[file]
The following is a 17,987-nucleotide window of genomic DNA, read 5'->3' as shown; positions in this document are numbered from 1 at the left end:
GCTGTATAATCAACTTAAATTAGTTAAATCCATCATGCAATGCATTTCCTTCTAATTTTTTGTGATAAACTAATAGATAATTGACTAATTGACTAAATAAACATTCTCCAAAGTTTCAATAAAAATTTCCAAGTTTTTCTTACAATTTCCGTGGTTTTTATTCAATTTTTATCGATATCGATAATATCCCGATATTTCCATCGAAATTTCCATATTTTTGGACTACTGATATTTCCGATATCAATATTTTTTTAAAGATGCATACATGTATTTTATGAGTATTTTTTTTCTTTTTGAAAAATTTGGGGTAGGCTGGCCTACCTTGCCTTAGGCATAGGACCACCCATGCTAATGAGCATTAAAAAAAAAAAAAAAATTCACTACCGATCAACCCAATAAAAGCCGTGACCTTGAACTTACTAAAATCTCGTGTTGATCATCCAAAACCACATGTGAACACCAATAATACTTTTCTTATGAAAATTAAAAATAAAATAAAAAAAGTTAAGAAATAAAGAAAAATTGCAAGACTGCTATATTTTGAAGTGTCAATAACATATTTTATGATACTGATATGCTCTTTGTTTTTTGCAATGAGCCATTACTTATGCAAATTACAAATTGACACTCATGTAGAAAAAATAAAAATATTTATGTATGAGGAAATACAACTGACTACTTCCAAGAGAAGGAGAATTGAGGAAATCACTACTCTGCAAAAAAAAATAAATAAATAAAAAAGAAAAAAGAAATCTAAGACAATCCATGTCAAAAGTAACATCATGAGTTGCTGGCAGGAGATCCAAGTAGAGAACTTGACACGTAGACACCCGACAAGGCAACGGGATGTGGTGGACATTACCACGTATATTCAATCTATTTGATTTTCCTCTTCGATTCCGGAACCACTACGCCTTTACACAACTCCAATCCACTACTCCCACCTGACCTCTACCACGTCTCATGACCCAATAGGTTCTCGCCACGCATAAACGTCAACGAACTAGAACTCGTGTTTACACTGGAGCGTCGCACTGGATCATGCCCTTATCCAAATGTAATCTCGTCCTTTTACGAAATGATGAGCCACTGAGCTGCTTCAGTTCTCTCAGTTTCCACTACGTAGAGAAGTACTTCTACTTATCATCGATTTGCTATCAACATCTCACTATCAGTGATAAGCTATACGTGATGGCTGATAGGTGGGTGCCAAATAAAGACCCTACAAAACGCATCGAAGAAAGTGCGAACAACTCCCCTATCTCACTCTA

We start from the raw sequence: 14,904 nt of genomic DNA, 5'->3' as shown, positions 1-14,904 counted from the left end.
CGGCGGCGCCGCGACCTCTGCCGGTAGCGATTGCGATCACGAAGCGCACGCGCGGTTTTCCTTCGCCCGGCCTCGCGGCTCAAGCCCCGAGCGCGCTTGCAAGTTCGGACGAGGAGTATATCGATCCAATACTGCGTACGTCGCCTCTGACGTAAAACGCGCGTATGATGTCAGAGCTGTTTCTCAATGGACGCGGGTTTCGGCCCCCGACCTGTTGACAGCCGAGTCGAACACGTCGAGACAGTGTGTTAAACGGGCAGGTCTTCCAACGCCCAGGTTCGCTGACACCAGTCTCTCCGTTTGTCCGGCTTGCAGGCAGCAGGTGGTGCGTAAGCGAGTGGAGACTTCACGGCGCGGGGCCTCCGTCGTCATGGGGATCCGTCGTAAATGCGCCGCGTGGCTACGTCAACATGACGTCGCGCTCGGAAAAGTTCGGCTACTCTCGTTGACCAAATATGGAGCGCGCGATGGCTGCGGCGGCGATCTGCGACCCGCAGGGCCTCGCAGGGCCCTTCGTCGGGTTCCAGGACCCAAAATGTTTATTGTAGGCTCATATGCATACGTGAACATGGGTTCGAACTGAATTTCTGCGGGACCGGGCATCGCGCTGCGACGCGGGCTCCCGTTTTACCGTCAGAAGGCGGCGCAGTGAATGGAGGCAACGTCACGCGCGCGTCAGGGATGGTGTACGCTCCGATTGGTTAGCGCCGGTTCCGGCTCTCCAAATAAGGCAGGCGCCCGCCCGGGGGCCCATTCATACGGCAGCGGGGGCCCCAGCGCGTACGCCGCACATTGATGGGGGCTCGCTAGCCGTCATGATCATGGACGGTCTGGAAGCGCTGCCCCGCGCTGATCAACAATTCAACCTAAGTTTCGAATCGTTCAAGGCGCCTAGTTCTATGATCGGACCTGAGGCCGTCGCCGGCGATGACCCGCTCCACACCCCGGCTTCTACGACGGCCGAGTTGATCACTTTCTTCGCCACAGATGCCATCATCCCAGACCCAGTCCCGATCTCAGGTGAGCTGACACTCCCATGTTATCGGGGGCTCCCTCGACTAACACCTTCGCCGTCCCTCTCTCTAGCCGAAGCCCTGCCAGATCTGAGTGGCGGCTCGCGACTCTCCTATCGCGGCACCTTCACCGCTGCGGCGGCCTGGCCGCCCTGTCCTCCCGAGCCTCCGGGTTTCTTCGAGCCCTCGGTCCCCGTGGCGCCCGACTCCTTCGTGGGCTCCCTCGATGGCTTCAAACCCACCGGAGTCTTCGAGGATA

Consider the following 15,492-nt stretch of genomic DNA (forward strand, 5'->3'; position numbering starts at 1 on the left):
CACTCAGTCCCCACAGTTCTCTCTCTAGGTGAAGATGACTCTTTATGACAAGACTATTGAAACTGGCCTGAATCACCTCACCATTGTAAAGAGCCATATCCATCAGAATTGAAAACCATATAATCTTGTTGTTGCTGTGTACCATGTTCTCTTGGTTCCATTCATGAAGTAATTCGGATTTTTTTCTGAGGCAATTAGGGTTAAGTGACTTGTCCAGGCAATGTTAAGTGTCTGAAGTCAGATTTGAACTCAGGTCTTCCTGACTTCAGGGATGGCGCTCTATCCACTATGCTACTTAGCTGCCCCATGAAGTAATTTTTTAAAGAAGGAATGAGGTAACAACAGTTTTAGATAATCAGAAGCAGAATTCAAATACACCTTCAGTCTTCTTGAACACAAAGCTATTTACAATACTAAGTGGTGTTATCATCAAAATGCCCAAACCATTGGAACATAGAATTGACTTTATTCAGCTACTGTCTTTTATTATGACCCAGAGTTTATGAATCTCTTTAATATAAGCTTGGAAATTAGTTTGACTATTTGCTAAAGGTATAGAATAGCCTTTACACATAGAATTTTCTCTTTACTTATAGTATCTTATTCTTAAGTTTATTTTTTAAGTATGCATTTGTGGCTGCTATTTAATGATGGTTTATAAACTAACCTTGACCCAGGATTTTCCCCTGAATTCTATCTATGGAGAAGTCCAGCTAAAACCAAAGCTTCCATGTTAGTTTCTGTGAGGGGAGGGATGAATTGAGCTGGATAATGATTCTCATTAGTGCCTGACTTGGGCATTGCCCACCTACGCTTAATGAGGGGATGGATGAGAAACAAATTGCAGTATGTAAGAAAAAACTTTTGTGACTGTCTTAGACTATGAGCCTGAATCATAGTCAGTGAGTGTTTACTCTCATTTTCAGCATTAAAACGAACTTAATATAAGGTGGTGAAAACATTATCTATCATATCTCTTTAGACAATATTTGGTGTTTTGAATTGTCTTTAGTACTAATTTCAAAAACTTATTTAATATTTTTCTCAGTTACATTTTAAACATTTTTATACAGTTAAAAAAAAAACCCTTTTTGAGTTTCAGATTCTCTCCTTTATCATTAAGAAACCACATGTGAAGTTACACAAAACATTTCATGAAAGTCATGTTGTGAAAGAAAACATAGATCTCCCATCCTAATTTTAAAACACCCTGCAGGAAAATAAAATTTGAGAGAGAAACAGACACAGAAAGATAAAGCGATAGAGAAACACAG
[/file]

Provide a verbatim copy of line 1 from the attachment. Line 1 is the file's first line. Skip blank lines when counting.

The following is a 17,987-nucleotide window of genomic DNA, read 5'->3' as shown; positions in this document are numbered from 1 at the left end: